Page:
Judgement day is looming. Almost two weeks after France’s November debacle stuttered to a conclusion against Japan at the U Arena, French Rugby Federation (FFR) president Bernard Laporte admitted he is no closer to reaching a decision on the futures of key members of Les Bleus’ set up — including head coach Guy Noves.
That decision is expected on Dec. 15. Noves has made it clear he expects to stay in the post — despite his record of just seven wins in 21 matches — and has even issued a warning to his players ahead of February’s Six Nations.
But whether the 63-year-old is still in charge when February comes remains to be seen. ESPN looks at six coaches who could replace Noves if Laporte decides that enough is enough.
Word in France is that the 63-year-old former Italy coach — who has been in charge at Bordeaux since the departure of Raphael Ibanez — is a strong favourite for the post-Noves Marcoussis hotseat. He has the credentials and he has the experience. Before taking the Italy job, he was assistant coach of France when FFR president Laporte was in charge. He has, of course, publicly poured cold water on suggestions he could be in line to take the job — but the speculation will not go away.
The young Lyon coach’s name is not as silverware-coated as some of the others on this list, but make no mistake Mignoni’s star is on the rise. He’s doing smart things at an ambitious club, their current four-match losing streak notwithstanding. Truth be told, his name would probably not yet be mentioned in such close proximity to the France job were it not for the current situation in the national set-up — not least because he has just signed a long-term contract extension. The thinking is that Brunel may be persuaded to take the job until after Japan, paving the way for a young gun like Mignoni to take over for 2023.
This season may not be going entirely to plan for Clermont, but the coach who finally ended the club’s long and often painful wait for some deserved silverware would surely be on any semi-serious list for France’s top job. Azema’s credentials are unimpeachable. Clermont are perennial challengers on domestic and European fronts. They can be breathtaking in attack, and scrooge-like in defence. They are as close to a classic French side as you will see in the modern game. He could be just what France needs.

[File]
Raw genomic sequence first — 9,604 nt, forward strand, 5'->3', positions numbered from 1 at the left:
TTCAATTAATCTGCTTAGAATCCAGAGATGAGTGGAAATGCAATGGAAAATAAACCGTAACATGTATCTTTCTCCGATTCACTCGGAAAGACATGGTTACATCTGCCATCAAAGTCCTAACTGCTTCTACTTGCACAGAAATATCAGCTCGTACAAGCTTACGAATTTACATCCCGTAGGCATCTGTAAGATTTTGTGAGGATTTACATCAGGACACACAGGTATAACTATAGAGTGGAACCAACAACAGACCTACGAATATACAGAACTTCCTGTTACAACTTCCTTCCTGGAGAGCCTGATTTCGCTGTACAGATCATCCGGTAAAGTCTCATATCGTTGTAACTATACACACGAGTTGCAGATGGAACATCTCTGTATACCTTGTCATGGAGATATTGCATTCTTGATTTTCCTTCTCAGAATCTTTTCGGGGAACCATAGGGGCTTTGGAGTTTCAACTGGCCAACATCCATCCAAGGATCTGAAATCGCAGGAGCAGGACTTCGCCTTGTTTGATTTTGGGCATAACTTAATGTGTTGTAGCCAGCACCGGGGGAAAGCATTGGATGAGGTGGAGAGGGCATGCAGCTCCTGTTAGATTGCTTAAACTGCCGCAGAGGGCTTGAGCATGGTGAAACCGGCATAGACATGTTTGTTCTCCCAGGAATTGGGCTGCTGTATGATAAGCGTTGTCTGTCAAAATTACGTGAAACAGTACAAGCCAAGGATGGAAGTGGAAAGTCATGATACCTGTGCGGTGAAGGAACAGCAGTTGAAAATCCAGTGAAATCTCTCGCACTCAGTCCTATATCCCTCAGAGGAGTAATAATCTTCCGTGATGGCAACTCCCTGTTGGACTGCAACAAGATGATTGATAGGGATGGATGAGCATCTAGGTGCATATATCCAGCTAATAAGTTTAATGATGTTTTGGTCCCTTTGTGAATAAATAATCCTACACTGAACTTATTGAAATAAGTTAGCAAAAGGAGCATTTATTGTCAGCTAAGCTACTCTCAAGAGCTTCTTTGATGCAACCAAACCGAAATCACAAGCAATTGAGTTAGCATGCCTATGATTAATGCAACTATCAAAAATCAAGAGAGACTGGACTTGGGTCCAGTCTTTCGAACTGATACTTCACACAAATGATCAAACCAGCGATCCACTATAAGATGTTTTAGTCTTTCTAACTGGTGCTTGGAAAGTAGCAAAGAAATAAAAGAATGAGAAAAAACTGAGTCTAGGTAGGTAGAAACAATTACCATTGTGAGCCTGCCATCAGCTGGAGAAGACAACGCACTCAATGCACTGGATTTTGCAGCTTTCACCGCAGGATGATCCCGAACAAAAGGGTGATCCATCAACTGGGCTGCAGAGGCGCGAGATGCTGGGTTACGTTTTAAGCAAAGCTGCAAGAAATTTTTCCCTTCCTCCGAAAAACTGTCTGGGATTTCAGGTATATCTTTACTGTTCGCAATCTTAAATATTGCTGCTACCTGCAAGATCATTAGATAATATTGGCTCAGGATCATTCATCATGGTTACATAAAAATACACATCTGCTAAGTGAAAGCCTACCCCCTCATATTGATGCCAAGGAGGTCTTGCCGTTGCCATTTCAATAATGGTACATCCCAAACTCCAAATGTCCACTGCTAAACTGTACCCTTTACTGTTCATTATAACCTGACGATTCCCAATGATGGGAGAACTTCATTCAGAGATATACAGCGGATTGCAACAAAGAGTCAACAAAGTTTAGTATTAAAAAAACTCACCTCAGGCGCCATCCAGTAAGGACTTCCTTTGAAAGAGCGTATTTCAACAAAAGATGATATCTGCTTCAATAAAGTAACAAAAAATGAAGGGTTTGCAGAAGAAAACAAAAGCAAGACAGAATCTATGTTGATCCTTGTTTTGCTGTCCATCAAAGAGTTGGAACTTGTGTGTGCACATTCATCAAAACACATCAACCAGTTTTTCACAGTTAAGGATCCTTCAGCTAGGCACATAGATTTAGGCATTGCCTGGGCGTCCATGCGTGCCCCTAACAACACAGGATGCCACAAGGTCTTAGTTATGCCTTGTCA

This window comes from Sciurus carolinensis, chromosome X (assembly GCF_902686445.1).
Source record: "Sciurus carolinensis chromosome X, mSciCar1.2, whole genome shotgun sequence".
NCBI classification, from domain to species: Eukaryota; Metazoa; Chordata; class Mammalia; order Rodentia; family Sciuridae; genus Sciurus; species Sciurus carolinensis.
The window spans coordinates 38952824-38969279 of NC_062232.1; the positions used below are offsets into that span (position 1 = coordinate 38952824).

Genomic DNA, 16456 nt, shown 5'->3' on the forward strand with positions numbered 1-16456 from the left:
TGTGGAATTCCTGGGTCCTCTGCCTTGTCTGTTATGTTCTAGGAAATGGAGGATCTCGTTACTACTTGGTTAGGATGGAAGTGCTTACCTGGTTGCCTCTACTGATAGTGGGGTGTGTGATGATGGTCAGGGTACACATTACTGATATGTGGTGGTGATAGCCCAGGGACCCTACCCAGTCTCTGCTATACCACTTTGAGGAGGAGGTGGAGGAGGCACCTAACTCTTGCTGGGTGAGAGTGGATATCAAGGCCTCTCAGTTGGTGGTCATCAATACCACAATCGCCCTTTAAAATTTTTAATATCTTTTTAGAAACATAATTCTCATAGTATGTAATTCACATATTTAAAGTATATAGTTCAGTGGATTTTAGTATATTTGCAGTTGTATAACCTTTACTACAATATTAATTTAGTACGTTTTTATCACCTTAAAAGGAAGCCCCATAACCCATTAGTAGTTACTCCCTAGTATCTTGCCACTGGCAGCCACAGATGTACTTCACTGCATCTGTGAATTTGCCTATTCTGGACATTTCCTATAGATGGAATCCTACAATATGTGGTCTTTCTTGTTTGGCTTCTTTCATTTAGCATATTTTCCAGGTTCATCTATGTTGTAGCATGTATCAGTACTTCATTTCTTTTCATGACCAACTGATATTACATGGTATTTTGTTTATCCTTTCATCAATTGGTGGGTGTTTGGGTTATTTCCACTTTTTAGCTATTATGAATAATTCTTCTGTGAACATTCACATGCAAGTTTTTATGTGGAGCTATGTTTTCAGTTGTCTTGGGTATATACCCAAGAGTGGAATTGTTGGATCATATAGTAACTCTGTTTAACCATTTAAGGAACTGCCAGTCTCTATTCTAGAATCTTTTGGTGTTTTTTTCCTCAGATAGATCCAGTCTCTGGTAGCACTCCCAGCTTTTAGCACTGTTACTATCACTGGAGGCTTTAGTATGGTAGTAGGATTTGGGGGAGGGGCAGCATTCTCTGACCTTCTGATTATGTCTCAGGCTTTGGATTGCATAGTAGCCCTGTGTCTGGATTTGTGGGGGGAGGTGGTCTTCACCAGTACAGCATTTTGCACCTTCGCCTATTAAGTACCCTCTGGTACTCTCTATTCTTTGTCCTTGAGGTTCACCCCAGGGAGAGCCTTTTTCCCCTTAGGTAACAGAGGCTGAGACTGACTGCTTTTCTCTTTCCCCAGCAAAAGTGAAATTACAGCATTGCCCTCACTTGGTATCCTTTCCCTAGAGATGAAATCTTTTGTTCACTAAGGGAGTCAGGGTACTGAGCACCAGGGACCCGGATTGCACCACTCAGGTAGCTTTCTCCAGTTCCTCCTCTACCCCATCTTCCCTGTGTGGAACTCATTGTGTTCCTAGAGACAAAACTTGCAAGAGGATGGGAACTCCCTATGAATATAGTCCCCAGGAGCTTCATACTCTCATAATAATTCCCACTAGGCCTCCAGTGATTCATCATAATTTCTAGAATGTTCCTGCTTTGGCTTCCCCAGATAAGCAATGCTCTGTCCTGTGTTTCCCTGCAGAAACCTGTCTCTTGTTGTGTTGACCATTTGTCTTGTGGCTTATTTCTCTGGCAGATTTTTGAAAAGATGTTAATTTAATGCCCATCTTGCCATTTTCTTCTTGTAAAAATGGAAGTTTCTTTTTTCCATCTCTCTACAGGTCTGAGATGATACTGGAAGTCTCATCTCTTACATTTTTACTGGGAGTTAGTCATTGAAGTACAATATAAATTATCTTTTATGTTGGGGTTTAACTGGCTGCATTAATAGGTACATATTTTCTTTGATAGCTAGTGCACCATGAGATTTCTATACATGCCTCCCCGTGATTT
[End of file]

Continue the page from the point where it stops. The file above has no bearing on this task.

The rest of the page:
Until it all went wrong for Galthie at Montpellier in late 2014, he was widely regarded as the heir apparent to the France throne. It has taken until this year to sort out the mess of his departure from the club, during which time he has been on gardening leave and pundit duty. His first few weeks in charge at Toulon have not been plain sailing, but there’s more confidence around the club than during the brief and ill-advised Diego Dominguez era. Like Brunel, Galthie has publicly rejected suggestions he may be about to jump ship for the France job. Besides, it took club owner Mourad Boudjellal so long to get his man that he’s unlikely to want to let him go — even if it’s Laporte doing the asking.
France so far have resisted looking overseas for a coach. If they decide to change their mind, the new man at Montpellier has all the attributes they would be looking for. The FFR would have to pay Mohed Altrad a pretty penny to prise Cotter out of his freshly minted contract, which may well count against him. But, he’s fluent in French, which works in his favour — unlike another overseas, internationally experienced coach, Jake White. He has proven experience of the Top 14 with Clermont, which is a definite plus. And he worked wonders with Scotland in his short tenure as national coach.
Along with Mignoni, 43-year-old pitbull Collazo is one of France’s hot young coaching properties. The former prop has, with a little help from right-hand man Xavier Garbajosa, taken La Rochelle from entertaining zeroes to all-conquering heroes in a ridiculously short time — and on a budget less than half that of some others in the French top flight. The question is whether carefully budgeted success can translate into big-time glory. He would not be the first coach to find things suddenly get much more difficult when money is no object. Besides, like Mignoni, he — and Garbajosa — have both agreed new long-term deals.